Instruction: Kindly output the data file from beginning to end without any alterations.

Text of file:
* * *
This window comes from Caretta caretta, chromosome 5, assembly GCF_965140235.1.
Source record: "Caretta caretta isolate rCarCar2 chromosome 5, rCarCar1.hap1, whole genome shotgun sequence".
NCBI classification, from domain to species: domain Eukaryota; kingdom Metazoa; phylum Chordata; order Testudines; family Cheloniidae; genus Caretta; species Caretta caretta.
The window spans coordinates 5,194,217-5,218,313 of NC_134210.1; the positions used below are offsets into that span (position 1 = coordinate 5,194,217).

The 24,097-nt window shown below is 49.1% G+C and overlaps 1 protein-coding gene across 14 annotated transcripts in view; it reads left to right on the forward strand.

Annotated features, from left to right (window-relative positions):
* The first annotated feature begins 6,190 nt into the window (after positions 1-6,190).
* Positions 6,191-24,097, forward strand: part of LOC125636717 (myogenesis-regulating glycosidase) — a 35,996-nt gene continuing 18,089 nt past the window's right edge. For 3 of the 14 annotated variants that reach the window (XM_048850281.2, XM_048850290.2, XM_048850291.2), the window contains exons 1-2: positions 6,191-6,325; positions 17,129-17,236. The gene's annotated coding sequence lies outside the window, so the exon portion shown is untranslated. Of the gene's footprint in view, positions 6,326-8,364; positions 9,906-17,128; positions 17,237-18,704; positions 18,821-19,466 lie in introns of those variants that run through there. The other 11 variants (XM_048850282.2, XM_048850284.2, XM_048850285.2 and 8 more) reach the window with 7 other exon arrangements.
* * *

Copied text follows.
This window comes from Caretta caretta, chromosome 5, assembly GCF_965140235.1.
Source record: "Caretta caretta isolate rCarCar2 chromosome 5, rCarCar1.hap1, whole genome shotgun sequence".
NCBI classification, from domain to species: domain Eukaryota; kingdom Metazoa; phylum Chordata; order Testudines; family Cheloniidae; genus Caretta; species Caretta caretta.
The window spans coordinates 5,194,217-5,218,313 of NC_134210.1; the positions used below are offsets into that span (position 1 = coordinate 5,194,217).

The 24,097-nt window shown below is 49.1% G+C and overlaps 1 protein-coding gene across 14 annotated transcripts in view; it reads left to right on the forward strand.

Annotated features, from left to right (window-relative positions):
* The first annotated feature begins 6,190 nt into the window (after positions 1-6,190).
* Positions 6,191-24,097, forward strand: part of LOC125636717 (myogenesis-regulating glycosidase) — a 35,996-nt gene continuing 18,089 nt past the window's right edge. For 3 of the 14 annotated variants that reach the window (XM_048850281.2, XM_048850290.2, XM_048850291.2), the window contains exons 1-2: positions 6,191-6,325; positions 17,129-17,236. The gene's annotated coding sequence lies outside the window, so the exon portion shown is untranslated. Of the gene's footprint in view, positions 6,326-8,364; positions 9,906-17,128; positions 17,237-18,704; positions 18,821-19,466 lie in introns of those variants that run through there. The other 11 variants (XM_048850282.2, XM_048850284.2, XM_048850285.2 and 8 more) reach the window with 7 other exon arrangements.